Wednesday, 25 April 2012

" there enough sex in the story?"

The Oasis, McCarthy's second novel. was first published as the February 1949 edition of the British literary magazine Horizon, edited by Cyril. Connelly, who called the book " beautifully written and intelligently thought and felt." And who also asked McCarthy in a letter, "Do you think there is enough sex in the story? With all those contraceptives they seem to make precious little use of them."
A brutally satiric roman a clef , The Oasis focuses on a disparate group of liberal/leftist intellectuals who attempt to create a utopian colony in rural Pennsylvania, just as the Iron Curtain is coming down and the prospect of  nuclear annihilation is becoming a real threat.
When it appeared in the U.S. a few months later, the novella caused a minor storm among McCarthy's friends. Her former lover, the critic and editor of Partisan Review Philip Rahv, was so incensed  by the caricature of him, Will Tab, that he tried to halt its publication, initiating a lawsuit alleging 132 violations of his rights. He may have been dissuaded from pursuing the case by his friend and co-editor, Dwight MacDonald, who reminded him that in order to win, Rahv would have to prove that he was Will Taub."'Are you prepared to make that kind of a jackass of yourself?'" he wondered. At the same time, Hannah Arendt, who later became McCarthy's closest friend, wrote to her: "I just read The Oasis and must tell you that it was pure delight. You have written a veritable little masterpiece."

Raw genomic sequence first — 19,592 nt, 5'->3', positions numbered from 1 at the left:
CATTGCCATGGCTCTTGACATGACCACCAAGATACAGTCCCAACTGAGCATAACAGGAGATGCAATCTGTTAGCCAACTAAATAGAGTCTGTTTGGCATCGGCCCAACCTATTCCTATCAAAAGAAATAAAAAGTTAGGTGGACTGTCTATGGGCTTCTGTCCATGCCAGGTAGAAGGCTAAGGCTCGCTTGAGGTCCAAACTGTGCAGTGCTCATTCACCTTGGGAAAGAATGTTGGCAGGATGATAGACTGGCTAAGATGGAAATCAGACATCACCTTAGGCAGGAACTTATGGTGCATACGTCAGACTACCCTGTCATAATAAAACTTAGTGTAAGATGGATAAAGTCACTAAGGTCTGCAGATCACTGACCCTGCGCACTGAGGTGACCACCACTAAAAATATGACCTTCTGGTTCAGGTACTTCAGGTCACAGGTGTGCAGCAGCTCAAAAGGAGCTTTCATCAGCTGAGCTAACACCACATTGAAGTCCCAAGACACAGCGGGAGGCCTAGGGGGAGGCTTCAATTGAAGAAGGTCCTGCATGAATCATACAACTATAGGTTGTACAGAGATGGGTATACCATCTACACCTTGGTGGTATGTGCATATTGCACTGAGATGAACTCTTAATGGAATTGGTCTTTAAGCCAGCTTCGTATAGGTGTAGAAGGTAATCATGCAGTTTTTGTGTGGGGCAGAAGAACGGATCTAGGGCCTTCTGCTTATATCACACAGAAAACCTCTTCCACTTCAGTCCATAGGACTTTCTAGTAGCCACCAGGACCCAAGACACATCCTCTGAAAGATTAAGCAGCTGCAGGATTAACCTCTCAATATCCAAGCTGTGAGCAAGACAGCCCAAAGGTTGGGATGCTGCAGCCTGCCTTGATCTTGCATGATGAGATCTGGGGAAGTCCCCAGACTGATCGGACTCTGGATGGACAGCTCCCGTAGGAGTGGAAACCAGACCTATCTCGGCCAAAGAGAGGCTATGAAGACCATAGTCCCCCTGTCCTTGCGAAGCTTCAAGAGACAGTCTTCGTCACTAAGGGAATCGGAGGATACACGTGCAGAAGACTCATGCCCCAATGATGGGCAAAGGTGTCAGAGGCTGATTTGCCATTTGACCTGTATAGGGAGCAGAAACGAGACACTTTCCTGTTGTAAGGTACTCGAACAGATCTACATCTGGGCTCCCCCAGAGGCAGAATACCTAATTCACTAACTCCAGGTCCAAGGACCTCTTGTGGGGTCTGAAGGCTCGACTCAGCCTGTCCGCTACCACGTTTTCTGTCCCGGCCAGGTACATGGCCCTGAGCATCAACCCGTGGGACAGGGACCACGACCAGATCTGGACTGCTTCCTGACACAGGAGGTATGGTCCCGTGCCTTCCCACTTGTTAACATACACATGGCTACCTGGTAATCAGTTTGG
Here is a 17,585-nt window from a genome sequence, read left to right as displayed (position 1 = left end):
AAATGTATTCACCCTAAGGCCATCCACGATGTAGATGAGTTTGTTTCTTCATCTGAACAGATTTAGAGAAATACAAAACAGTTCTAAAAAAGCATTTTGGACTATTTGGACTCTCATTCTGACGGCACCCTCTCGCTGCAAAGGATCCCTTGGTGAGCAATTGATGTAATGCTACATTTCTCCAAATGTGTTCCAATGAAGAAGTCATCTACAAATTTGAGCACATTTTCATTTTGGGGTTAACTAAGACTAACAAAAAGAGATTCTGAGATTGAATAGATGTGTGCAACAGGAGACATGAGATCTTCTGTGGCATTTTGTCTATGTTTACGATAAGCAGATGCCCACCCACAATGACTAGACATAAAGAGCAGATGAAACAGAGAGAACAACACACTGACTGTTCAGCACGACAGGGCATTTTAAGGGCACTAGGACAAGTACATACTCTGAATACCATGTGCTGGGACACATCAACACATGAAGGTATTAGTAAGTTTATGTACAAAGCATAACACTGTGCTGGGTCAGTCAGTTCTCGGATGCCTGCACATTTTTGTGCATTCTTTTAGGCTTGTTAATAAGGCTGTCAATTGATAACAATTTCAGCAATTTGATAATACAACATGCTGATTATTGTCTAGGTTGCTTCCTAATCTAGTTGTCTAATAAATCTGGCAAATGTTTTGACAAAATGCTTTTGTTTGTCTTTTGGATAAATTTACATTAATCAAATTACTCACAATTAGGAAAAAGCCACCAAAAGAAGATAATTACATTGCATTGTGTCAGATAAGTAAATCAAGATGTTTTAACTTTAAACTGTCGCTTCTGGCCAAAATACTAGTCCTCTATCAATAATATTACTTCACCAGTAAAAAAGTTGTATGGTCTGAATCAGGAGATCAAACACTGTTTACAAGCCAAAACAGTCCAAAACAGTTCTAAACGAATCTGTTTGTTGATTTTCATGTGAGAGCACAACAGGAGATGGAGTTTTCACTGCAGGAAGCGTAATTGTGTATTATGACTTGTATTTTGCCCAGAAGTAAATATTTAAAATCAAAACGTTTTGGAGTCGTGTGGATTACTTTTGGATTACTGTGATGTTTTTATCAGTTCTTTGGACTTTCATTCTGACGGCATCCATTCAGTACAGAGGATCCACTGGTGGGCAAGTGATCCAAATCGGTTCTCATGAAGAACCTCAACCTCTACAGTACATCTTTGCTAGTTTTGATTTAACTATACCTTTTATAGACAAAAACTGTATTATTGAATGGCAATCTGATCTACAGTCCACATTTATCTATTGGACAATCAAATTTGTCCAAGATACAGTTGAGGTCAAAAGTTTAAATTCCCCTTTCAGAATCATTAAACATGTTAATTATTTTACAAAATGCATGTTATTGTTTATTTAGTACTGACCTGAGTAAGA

RL. You said recently that “…to be a novelist you have to have this alert social thing.” Regarding ‘The Oasis’, was this the moment when you became more interested in social interaction, from a political perspective, as the subject for a novel?

MM. I think many writers begin with short stories because a novel sometimes seems too big a project to undertake, but there wasn’t one definite moment. I’d always been attracted to exploring the idea of social justice and when I began work on ‘The Oasis’, the novel was really the only suitable form. To write a novel, I think you have to have quite a bit of experience, to know how different kinds of people behave and to be able to judge them. Politically, I’ve never really understood why people saw my treatment of all those liberal-left characters as so destructive. That old picture of me as a sneering satirist with an acid tongue is utterly stupid! What I really wanted to do was to provoke some sort of political re-thinking on the left, about the problem of trying to live up to your principles. ‘The Oasis’ wasn’t really an attack on the theory of utopias, but more about the failure of the wrong people trying to put them into practice. And yet the right people probably wouldn’t have made it work either, because of the nature of utopianism, I suppose – various projects have proved the impracticality of those types of ideals.
But, for me as a novelist, it’s more than a social thing - I sometimes see a novel as a kind of testing ground for different principles. Take ‘A Charmed Life’ for instance – I was very interested in exploring the difficulty of maintaining personal ethics in a skewed social environment – New Leeds – built on the shifting sands of moral relativism. In the end Martha’s downfall is not because of her ex-husband but because she pays the price for not standing by her own principles.